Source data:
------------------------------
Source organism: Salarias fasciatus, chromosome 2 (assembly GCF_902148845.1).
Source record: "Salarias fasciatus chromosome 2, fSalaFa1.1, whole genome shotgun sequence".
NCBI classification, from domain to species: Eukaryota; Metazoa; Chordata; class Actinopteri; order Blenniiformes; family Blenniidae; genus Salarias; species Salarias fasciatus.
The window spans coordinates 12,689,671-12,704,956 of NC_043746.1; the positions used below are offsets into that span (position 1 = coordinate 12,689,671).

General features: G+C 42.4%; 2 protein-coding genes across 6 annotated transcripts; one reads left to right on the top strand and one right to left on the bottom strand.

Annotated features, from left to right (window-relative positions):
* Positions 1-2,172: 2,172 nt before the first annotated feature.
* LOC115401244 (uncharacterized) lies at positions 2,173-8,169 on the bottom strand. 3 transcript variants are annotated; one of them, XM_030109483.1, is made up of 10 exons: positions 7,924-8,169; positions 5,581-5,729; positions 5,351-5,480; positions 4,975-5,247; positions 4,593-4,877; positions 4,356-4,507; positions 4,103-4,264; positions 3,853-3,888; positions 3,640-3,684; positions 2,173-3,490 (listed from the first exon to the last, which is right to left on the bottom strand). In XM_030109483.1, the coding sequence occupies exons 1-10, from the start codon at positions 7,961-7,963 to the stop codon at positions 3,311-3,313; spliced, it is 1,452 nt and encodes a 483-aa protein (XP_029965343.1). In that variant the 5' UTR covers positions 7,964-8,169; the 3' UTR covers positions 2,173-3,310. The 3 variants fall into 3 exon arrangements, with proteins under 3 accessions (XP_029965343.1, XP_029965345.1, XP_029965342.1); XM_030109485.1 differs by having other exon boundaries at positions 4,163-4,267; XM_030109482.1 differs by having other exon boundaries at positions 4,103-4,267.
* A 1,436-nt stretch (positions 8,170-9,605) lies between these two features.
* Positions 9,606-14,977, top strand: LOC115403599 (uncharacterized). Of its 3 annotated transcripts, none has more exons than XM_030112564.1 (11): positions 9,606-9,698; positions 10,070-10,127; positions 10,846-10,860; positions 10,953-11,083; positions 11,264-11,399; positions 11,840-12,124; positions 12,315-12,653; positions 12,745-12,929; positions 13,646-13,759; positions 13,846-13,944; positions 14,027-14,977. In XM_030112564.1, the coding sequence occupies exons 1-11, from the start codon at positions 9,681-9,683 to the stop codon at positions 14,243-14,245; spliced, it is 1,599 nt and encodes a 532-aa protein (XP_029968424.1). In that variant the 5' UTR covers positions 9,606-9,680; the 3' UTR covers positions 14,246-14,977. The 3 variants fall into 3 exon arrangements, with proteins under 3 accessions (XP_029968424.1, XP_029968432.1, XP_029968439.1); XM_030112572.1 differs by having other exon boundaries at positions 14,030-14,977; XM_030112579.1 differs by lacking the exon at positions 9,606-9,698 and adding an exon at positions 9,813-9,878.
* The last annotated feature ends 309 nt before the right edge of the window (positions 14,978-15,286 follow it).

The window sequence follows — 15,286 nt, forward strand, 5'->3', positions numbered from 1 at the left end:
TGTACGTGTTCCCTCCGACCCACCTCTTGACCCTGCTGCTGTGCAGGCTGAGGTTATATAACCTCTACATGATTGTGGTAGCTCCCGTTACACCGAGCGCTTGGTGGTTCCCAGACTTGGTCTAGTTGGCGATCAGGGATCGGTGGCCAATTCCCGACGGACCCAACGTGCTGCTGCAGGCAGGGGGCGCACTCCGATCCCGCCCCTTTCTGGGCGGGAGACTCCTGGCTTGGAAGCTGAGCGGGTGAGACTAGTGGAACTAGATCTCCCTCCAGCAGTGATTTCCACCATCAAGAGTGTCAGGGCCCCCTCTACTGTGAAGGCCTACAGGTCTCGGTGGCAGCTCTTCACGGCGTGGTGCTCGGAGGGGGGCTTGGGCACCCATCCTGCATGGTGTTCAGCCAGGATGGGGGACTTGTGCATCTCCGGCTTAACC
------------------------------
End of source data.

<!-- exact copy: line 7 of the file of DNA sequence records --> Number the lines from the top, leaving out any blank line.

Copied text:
* Positions 1-2,172: 2,172 nt before the first annotated feature.